As mentioned in a previous post, the Forum for Leadership on Water (FLOW) has released a report (available online here) suggesting potential avenues for reform regarding safe drinking water management in Canada.
One of the main concerns in the Report pertains to First Nation access to safe drinking water. The Report notably mentions the following:
- «Unequal access to safe drinking water in Canada is particularly evident in Canada’s First Nations communities and in rural and remote communities. As of April 30th, 2010, there were 116 First Nations communities across Canada under a Drinking Water Advisory with a mean average duration of 343 days.» (p.3)
- «Kashechewan is a Cree First Nation community located near James Bay in Northern Ontario. Residents had been living under a boil water advisory for two years when on October 14th, 2005, elevated levels of E. Coli were reported in the local school’s drinking water supply. Adding excessive chlorine to the water to purify it just compounded the problems, resulting in high cases of impetigo among reserve children for over a year. Eleven days later, a state of emergency was declared and 946 people from a community of 1200 were evacuated to surrounding communities.» (p.5)
How did this situation come to be from a historical perspective? It is possible that European colonisation relying on agricultural settlement destroyed an essentially nomadic civilisation, and that fixing First Nations within the boundaries of small reserves imposed the need for "modern" sanitation on an aboriginal culture maladapted to such requirements.
Kenichi MATSUI, Native People and Water Rights: Irrigation, Dams and the Law in Western Canada (Montréal & Kingston, McGill-Queen's University Press, 2009), lends some credibility to these speculations by showing that the colonisers sought to transform a «nomadic and uncivilised people» into a «pastoral and civilised people» (p.35-36).
Whatever the root cause for the dismal state of drinking water supply in today's First Nations, the FLOW Report mentions 5 options for possible new regulatory frameworks that would solve the problem (see Report, p.12).
In this context, the Federal government appears to have made its choice. On 26 May 2010, a first reading of the Bill S-11 respecting the safety of drinking water on First Nation lands was done before the Canadian Senate.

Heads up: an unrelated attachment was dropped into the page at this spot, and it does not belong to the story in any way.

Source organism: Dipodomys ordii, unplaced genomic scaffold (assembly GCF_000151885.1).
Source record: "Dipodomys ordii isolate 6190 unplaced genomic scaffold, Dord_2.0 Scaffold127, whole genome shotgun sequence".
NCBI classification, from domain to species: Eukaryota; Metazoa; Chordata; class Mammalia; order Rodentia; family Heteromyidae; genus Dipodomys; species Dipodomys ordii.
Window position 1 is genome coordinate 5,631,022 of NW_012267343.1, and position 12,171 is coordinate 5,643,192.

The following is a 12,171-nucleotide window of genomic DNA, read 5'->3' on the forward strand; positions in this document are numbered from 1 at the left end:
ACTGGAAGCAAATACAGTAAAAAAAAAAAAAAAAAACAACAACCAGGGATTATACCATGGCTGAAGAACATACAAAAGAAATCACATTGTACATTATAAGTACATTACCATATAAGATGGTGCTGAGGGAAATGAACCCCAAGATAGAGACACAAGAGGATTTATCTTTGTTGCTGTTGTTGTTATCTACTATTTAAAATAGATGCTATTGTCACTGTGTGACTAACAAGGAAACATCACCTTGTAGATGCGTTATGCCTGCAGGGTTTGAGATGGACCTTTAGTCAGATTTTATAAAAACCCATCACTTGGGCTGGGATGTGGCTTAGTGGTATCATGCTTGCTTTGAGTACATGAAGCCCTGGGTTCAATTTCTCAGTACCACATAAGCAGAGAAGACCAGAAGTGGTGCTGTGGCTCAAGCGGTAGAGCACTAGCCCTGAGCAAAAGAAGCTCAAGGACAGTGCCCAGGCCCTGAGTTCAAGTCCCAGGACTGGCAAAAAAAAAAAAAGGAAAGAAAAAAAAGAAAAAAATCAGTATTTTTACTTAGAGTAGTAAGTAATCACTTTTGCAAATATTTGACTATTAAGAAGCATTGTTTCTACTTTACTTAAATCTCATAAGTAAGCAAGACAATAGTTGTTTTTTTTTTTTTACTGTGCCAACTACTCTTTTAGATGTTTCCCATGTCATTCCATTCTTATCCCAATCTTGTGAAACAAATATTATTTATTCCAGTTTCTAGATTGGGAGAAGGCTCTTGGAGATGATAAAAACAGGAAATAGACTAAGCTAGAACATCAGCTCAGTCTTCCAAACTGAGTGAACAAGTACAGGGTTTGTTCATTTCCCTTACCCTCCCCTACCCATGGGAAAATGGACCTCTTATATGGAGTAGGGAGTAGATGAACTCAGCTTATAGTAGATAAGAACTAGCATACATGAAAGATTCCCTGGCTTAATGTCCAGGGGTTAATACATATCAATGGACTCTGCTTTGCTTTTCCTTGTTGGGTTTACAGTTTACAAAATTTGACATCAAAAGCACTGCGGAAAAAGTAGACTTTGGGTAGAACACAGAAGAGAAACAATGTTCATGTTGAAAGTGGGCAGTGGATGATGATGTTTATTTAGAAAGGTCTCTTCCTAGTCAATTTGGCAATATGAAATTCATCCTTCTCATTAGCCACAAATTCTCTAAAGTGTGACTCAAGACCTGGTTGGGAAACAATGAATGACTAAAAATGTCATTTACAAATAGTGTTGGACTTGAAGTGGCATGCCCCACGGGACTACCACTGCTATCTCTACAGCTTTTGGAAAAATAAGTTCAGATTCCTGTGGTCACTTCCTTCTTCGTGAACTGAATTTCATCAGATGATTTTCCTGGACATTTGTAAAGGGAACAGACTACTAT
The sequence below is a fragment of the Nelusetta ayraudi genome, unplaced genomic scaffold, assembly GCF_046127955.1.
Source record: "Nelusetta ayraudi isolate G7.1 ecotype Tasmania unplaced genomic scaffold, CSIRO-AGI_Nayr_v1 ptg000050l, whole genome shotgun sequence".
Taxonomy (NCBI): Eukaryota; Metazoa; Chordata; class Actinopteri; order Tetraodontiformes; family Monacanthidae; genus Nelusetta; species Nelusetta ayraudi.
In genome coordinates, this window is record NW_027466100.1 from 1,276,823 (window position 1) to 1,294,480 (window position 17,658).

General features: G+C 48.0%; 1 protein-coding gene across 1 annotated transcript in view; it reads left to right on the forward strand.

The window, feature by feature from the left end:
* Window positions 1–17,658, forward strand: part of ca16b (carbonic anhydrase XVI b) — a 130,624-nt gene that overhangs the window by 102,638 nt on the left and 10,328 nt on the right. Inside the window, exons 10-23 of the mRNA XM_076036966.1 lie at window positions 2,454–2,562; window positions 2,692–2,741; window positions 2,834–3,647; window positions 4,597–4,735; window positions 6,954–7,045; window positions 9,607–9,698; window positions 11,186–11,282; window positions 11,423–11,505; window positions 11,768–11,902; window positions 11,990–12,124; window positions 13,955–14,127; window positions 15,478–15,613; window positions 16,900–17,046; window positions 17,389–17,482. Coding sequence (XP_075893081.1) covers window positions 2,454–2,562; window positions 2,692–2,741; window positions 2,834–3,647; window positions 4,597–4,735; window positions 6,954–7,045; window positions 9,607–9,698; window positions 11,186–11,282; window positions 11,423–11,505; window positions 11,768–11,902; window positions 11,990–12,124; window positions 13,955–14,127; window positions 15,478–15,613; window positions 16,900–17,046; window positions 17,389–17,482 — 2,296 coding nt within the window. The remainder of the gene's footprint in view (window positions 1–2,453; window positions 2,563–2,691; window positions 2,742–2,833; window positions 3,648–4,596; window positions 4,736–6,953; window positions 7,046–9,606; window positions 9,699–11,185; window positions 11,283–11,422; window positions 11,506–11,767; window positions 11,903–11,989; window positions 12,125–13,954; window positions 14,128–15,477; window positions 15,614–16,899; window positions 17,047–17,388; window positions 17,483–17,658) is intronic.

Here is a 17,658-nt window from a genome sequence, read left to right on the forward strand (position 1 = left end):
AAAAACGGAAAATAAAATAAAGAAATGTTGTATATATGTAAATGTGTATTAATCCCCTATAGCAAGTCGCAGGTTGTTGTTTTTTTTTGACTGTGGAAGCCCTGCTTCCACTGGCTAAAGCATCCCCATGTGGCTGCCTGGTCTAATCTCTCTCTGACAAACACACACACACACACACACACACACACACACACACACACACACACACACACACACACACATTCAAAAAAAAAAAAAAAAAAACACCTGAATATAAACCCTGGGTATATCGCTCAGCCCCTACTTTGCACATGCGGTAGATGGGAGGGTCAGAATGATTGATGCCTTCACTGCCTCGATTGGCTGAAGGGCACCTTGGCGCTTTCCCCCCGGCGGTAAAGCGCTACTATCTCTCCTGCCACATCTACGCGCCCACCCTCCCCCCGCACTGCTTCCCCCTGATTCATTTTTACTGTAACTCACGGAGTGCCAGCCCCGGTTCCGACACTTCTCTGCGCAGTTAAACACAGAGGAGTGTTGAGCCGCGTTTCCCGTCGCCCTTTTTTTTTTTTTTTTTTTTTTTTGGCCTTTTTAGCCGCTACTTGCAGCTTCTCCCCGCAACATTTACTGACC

The Bill is essentially a framework structure granting power to the federal government to make regulations applicable on first nation lands governing the provision of drinking water and the disposal of waste water (see sections 3 and 4).
The regulations may differ from province to province and incorporate by reference the laws of a province. Moreover, the federal Minister of Indian Affairs and Northern Development may enter into an agreement for the administration and enforcement of regulations with any province, corporation or other body. In Québec, the applicable provincial regulation is the Regulation respecting the quality of drinking water.
Hence, the Bill should be expected to provide an opportunity for this «cooperative federalism» that has been called for so often with respect to water management in Canada.
From a legal point of view, the necessity for this cooperative federalism stems from the division of powers in the Canadian Constitution. Articles 91 and 92 of the Constitution respectively apportion legislative powers to the federal and provincial governments. Drinking water is not a competence explicitly mentioned in the text of these articles.
As a result, provincial and federal competence over drinking water on First Nation lands can be inferred from a variety of sources. Traditionally, the Québec government has regulated drinking water on the basis, inter alia, that it has competence over local matters and health. However, the Federal government has competence over «Indians, and Lands reserved for the Indians» (section 91(24), Constitution). (For an online overview of constitutional issues related to water in Canada, see Alexandra Bailey, «Water Law: the Interjurisdictional Context», from the Centre for Constitutional Studies)
Hence, some duplication of the applicable legal framework can be expected. One can hope that provincial and federal interventions will be as coordinated as possible to avoid incoherencies and difficulties in interpretation and implementation.
Finally, an important issue relates to the extent of the First Nation juridiction over these matters. In 2007, the Assembly of the First Nations recommended that an eventual federal regime should:
«...recognize First Nations jurisdiction, which would be fully applied when First Nations governments are ready to exercise this jurisdiction and meet or exceed the national standard (for instance, many communities currently utilize provincial standards as a basis). The federal legislation would contain a non-derogation clause, entrench federal roles and responsibilities and establish the First Nations Water Commission model to enhance First Nations governments’ readiness to full exercise of their recognized jurisdiction over water management.»
In this respect, section 6 of the Bill provides that:
«(1) Regulations made under this Act prevail over any laws or by-laws made by a first nation to the extent of any conflict or inconsistency between them, unless those regulations provide otherwise.
2) In respect of an aboriginal body named in column 1 of the schedule, this Act and the regulations prevail over the land claims agreement or self-government agreement to which the aboriginal body is a party, and over any Act of Parliament giving effect to it, in the event of a conflict or inconsistency between this Act and that agreement or Act.»